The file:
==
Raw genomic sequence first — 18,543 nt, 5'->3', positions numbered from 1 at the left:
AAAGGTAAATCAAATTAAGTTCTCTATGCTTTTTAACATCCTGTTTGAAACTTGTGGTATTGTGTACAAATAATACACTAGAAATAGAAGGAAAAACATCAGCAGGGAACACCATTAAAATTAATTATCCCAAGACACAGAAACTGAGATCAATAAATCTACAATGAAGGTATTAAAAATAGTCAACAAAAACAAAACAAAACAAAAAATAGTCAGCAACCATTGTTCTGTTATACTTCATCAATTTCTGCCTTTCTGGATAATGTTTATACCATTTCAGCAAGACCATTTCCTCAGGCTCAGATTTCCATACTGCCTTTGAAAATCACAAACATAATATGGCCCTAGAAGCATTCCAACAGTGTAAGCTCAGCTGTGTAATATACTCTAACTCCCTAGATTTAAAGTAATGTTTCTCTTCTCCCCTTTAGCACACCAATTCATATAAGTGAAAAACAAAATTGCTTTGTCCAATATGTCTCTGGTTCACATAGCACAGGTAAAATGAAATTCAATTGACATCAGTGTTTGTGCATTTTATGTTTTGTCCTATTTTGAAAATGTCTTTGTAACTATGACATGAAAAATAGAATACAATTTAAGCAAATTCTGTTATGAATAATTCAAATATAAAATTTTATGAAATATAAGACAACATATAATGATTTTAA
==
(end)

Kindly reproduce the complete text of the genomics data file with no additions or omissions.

Raw genomic sequence first — 18,543 nt, 5'->3', positions numbered from 1 at the left:
AAAGGTAAATCAAATTAAGTTCTCTATGCTTTTTAACATCCTGTTTGAAACTTGTGGTATTGTGTACAAATAATACACTAGAAATAGAAGGAAAAACATCAGCAGGGAACACCATTAAAATTAATTATCCCAAGACACAGAAACTGAGATCAATAAATCTACAATGAAGGTATTAAAAATAGTCAACAAAAACAAAACAAAACAAAAAATAGTCAGCAACCATTGTTCTGTTATACTTCATCAATTTCTGCCTTTCTGGATAATGTTTATACCATTTCAGCAAGACCATTTCCTCAGGCTCAGATTTCCATACTGCCTTTGAAAATCACAAACATAATATGGCCCTAGAAGCATTCCAACAGTGTAAGCTCAGCTGTGTAATATACTCTAACTCCCTAGATTTAAAGTAATGTTTCTCTTCTCCCCTTTAGCACACCAATTCATATAAGTGAAAAACAAAATTGCTTTGTCCAATATGTCTCTGGTTCACATAGCACAGGTAAAATGAAATTCAATTGACATCAGTGTTTGTGCATTTTATGTTTTGTCCTATTTTGAAAATGTCTTTGTAACTATGACATGAAAAATAGAATACAATTTAAGCAAATTCTGTTATGAATAATTCAAATATAAAATTTTATGAAATATAAGACAACATATAATGATTTTAA